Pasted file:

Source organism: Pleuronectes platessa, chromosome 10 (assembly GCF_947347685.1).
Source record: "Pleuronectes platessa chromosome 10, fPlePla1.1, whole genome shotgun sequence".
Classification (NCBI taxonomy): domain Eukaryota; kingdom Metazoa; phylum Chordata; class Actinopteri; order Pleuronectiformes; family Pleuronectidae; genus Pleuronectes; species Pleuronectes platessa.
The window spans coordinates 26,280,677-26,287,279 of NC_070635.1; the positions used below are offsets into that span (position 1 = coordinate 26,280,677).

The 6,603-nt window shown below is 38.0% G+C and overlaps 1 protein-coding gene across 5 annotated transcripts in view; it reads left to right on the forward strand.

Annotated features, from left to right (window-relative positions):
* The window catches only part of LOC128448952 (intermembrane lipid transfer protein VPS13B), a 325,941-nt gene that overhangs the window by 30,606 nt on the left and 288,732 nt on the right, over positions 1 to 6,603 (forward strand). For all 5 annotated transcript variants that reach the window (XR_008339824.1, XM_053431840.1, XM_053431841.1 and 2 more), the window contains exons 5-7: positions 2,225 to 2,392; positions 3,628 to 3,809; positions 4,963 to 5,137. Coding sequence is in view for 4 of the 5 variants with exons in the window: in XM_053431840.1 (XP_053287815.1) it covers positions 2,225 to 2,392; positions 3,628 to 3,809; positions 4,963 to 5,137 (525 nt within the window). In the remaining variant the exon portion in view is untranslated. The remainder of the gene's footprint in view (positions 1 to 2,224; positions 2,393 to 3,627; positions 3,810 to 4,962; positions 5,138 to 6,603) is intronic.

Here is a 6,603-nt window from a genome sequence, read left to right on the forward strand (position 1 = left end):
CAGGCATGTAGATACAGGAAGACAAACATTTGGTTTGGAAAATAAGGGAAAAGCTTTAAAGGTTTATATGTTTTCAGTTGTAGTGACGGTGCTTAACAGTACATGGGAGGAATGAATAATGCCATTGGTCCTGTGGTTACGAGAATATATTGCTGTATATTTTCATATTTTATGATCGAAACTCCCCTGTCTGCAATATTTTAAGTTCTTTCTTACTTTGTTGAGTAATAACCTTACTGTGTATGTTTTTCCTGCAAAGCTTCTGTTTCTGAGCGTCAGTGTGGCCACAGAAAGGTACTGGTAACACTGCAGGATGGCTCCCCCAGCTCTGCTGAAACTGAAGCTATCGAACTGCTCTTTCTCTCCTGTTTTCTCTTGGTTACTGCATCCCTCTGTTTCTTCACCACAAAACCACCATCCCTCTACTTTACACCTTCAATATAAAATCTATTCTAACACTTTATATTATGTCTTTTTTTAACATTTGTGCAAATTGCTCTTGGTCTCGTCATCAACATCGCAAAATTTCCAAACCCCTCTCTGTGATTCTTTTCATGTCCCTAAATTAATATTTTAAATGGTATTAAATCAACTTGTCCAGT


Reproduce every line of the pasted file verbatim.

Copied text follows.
Source organism: Pleuronectes platessa, chromosome 10 (assembly GCF_947347685.1).
Source record: "Pleuronectes platessa chromosome 10, fPlePla1.1, whole genome shotgun sequence".
Classification (NCBI taxonomy): domain Eukaryota; kingdom Metazoa; phylum Chordata; class Actinopteri; order Pleuronectiformes; family Pleuronectidae; genus Pleuronectes; species Pleuronectes platessa.
The window spans coordinates 26,280,677-26,287,279 of NC_070635.1; the positions used below are offsets into that span (position 1 = coordinate 26,280,677).

The 6,603-nt window shown below is 38.0% G+C and overlaps 1 protein-coding gene across 5 annotated transcripts in view; it reads left to right on the forward strand.

Annotated features, from left to right (window-relative positions):
* The window catches only part of LOC128448952 (intermembrane lipid transfer protein VPS13B), a 325,941-nt gene that overhangs the window by 30,606 nt on the left and 288,732 nt on the right, over positions 1 to 6,603 (forward strand). For all 5 annotated transcript variants that reach the window (XR_008339824.1, XM_053431840.1, XM_053431841.1 and 2 more), the window contains exons 5-7: positions 2,225 to 2,392; positions 3,628 to 3,809; positions 4,963 to 5,137. Coding sequence is in view for 4 of the 5 variants with exons in the window: in XM_053431840.1 (XP_053287815.1) it covers positions 2,225 to 2,392; positions 3,628 to 3,809; positions 4,963 to 5,137 (525 nt within the window). In the remaining variant the exon portion in view is untranslated. The remainder of the gene's footprint in view (positions 1 to 2,224; positions 2,393 to 3,627; positions 3,810 to 4,962; positions 5,138 to 6,603) is intronic.

Here is a 6,603-nt window from a genome sequence, read left to right on the forward strand (position 1 = left end):
CAGGCATGTAGATACAGGAAGACAAACATTTGGTTTGGAAAATAAGGGAAAAGCTTTAAAGGTTTATATGTTTTCAGTTGTAGTGACGGTGCTTAACAGTACATGGGAGGAATGAATAATGCCATTGGTCCTGTGGTTACGAGAATATATTGCTGTATATTTTCATATTTTATGATCGAAACTCCCCTGTCTGCAATATTTTAAGTTCTTTCTTACTTTGTTGAGTAATAACCTTACTGTGTATGTTTTTCCTGCAAAGCTTCTGTTTCTGAGCGTCAGTGTGGCCACAGAAAGGTACTGGTAACACTGCAGGATGGCTCCCCCAGCTCTGCTGAAACTGAAGCTATCGAACTGCTCTTTCTCTCCTGTTTTCTCTTGGTTACTGCATCCCTCTGTTTCTTCACCACAAAACCACCATCCCTCTACTTTACACCTTCAATATAAAATCTATTCTAACACTTTATATTATGTCTTTTTTTAACATTTGTGCAAATTGCTCTTGGTCTCGTCATCAACATCGCAAAATTTCCAAACCCCTCTCTGTGATTCTTTTCATGTCCCTAAATTAATATTTTAAATGGTATTAAATCAACTTGTCCAGT